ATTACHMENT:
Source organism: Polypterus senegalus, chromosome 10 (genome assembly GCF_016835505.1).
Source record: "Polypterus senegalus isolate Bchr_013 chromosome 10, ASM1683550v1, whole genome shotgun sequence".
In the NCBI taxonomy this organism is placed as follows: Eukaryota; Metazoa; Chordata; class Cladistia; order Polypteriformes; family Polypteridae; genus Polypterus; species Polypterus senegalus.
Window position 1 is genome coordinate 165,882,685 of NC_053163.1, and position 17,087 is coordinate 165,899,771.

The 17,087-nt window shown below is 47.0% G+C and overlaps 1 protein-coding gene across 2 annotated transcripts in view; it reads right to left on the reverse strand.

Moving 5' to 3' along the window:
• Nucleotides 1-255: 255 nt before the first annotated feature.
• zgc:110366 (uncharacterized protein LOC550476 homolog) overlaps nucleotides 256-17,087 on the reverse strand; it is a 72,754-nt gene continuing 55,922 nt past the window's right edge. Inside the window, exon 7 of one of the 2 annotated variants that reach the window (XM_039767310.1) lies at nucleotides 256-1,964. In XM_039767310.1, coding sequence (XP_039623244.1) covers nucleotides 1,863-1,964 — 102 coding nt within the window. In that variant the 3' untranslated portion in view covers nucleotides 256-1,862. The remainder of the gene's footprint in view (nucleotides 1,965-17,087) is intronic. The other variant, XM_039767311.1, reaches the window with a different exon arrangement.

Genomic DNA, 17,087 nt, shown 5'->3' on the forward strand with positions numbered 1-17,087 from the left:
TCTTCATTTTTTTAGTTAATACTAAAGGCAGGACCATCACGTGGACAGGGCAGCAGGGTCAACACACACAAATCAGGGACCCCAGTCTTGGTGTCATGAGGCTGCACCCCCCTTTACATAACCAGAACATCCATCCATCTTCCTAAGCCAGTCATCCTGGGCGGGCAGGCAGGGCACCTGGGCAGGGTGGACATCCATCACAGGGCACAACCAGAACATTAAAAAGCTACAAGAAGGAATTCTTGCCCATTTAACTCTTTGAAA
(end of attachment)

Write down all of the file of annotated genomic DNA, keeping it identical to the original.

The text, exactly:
Source organism: Polypterus senegalus, chromosome 10 (genome assembly GCF_016835505.1).
Source record: "Polypterus senegalus isolate Bchr_013 chromosome 10, ASM1683550v1, whole genome shotgun sequence".
In the NCBI taxonomy this organism is placed as follows: Eukaryota; Metazoa; Chordata; class Cladistia; order Polypteriformes; family Polypteridae; genus Polypterus; species Polypterus senegalus.
Window position 1 is genome coordinate 165,882,685 of NC_053163.1, and position 17,087 is coordinate 165,899,771.

The 17,087-nt window shown below is 47.0% G+C and overlaps 1 protein-coding gene across 2 annotated transcripts in view; it reads right to left on the reverse strand.

Moving 5' to 3' along the window:
• Nucleotides 1-255: 255 nt before the first annotated feature.
• zgc:110366 (uncharacterized protein LOC550476 homolog) overlaps nucleotides 256-17,087 on the reverse strand; it is a 72,754-nt gene continuing 55,922 nt past the window's right edge. Inside the window, exon 7 of one of the 2 annotated variants that reach the window (XM_039767310.1) lies at nucleotides 256-1,964. In XM_039767310.1, coding sequence (XP_039623244.1) covers nucleotides 1,863-1,964 — 102 coding nt within the window. In that variant the 3' untranslated portion in view covers nucleotides 256-1,862. The remainder of the gene's footprint in view (nucleotides 1,965-17,087) is intronic. The other variant, XM_039767311.1, reaches the window with a different exon arrangement.

Genomic DNA, 17,087 nt, shown 5'->3' on the forward strand with positions numbered 1-17,087 from the left:
TCTTCATTTTTTTAGTTAATACTAAAGGCAGGACCATCACGTGGACAGGGCAGCAGGGTCAACACACACAAATCAGGGACCCCAGTCTTGGTGTCATGAGGCTGCACCCCCCTTTACATAACCAGAACATCCATCCATCTTCCTAAGCCAGTCATCCTGGGCGGGCAGGCAGGGCACCTGGGCAGGGTGGACATCCATCACAGGGCACAACCAGAACATTAAAAAGCTACAAGAAGGAATTCTTGCCCATTTAACTCTTTGAAA